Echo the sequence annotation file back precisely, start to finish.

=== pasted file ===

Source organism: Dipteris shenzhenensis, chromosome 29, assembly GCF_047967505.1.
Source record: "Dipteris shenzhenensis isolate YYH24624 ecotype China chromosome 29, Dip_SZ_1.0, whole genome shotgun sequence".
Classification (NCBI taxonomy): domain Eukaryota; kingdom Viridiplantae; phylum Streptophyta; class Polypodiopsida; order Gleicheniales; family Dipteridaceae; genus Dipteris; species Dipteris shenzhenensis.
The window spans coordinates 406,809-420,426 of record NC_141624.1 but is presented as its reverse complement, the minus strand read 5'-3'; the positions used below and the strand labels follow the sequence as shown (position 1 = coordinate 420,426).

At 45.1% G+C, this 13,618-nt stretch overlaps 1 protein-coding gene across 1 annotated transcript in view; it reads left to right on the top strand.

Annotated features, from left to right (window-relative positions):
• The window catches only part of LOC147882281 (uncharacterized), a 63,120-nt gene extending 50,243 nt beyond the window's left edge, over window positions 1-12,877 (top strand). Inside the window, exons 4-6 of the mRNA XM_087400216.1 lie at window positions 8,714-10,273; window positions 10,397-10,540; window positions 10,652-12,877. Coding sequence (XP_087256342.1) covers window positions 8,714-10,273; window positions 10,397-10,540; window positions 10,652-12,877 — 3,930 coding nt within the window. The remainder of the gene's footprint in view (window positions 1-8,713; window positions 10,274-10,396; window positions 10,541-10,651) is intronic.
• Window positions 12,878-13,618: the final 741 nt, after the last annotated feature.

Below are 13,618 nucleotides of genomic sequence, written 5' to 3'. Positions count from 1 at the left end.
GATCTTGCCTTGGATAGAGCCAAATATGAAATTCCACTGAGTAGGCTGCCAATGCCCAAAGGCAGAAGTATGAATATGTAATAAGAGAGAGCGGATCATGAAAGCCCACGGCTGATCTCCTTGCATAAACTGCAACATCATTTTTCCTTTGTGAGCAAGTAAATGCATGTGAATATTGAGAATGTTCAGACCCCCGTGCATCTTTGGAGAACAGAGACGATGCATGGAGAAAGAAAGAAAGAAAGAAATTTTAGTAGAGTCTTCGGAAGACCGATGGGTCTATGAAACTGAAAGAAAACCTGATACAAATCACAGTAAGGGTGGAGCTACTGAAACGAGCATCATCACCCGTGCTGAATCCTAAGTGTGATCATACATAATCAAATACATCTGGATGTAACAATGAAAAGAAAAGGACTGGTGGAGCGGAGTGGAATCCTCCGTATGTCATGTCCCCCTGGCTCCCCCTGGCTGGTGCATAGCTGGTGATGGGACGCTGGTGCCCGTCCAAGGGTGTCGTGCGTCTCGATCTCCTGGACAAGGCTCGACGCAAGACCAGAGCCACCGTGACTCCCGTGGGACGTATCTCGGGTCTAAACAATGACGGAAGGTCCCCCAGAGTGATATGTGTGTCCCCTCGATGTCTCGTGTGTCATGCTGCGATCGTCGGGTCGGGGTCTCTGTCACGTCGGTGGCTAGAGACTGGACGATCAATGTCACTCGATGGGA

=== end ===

Source organism: Dipteris shenzhenensis, chromosome 29, assembly GCF_047967505.1.
Source record: "Dipteris shenzhenensis isolate YYH24624 ecotype China chromosome 29, Dip_SZ_1.0, whole genome shotgun sequence".
Classification (NCBI taxonomy): domain Eukaryota; kingdom Viridiplantae; phylum Streptophyta; class Polypodiopsida; order Gleicheniales; family Dipteridaceae; genus Dipteris; species Dipteris shenzhenensis.
The window spans coordinates 406,809-420,426 of record NC_141624.1 but is presented as its reverse complement, the minus strand read 5'-3'; the positions used below and the strand labels follow the sequence as shown (position 1 = coordinate 420,426).

At 45.1% G+C, this 13,618-nt stretch overlaps 1 protein-coding gene across 1 annotated transcript in view; it reads left to right on the top strand.

Annotated features, from left to right (window-relative positions):
• The window catches only part of LOC147882281 (uncharacterized), a 63,120-nt gene extending 50,243 nt beyond the window's left edge, over window positions 1-12,877 (top strand). Inside the window, exons 4-6 of the mRNA XM_087400216.1 lie at window positions 8,714-10,273; window positions 10,397-10,540; window positions 10,652-12,877. Coding sequence (XP_087256342.1) covers window positions 8,714-10,273; window positions 10,397-10,540; window positions 10,652-12,877 — 3,930 coding nt within the window. The remainder of the gene's footprint in view (window positions 1-8,713; window positions 10,274-10,396; window positions 10,541-10,651) is intronic.
• Window positions 12,878-13,618: the final 741 nt, after the last annotated feature.

Below are 13,618 nucleotides of genomic sequence, written 5' to 3'. Positions count from 1 at the left end.
GATCTTGCCTTGGATAGAGCCAAATATGAAATTCCACTGAGTAGGCTGCCAATGCCCAAAGGCAGAAGTATGAATATGTAATAAGAGAGAGCGGATCATGAAAGCCCACGGCTGATCTCCTTGCATAAACTGCAACATCATTTTTCCTTTGTGAGCAAGTAAATGCATGTGAATATTGAGAATGTTCAGACCCCCGTGCATCTTTGGAGAACAGAGACGATGCATGGAGAAAGAAAGAAAGAAAGAAATTTTAGTAGAGTCTTCGGAAGACCGATGGGTCTATGAAACTGAAAGAAAACCTGATACAAATCACAGTAAGGGTGGAGCTACTGAAACGAGCATCATCACCCGTGCTGAATCCTAAGTGTGATCATACATAATCAAATACATCTGGATGTAACAATGAAAAGAAAAGGACTGGTGGAGCGGAGTGGAATCCTCCGTATGTCATGTCCCCCTGGCTCCCCCTGGCTGGTGCATAGCTGGTGATGGGACGCTGGTGCCCGTCCAAGGGTGTCGTGCGTCTCGATCTCCTGGACAAGGCTCGACGCAAGACCAGAGCCACCGTGACTCCCGTGGGACGTATCTCGGGTCTAAACAATGACGGAAGGTCCCCCAGAGTGATATGTGTGTCCCCTCGATGTCTCGTGTGTCATGCTGCGATCGTCGGGTCGGGGTCTCTGTCACGTCGGTGGCTAGAGACTGGACGATCAATGTCACTCGATGGGA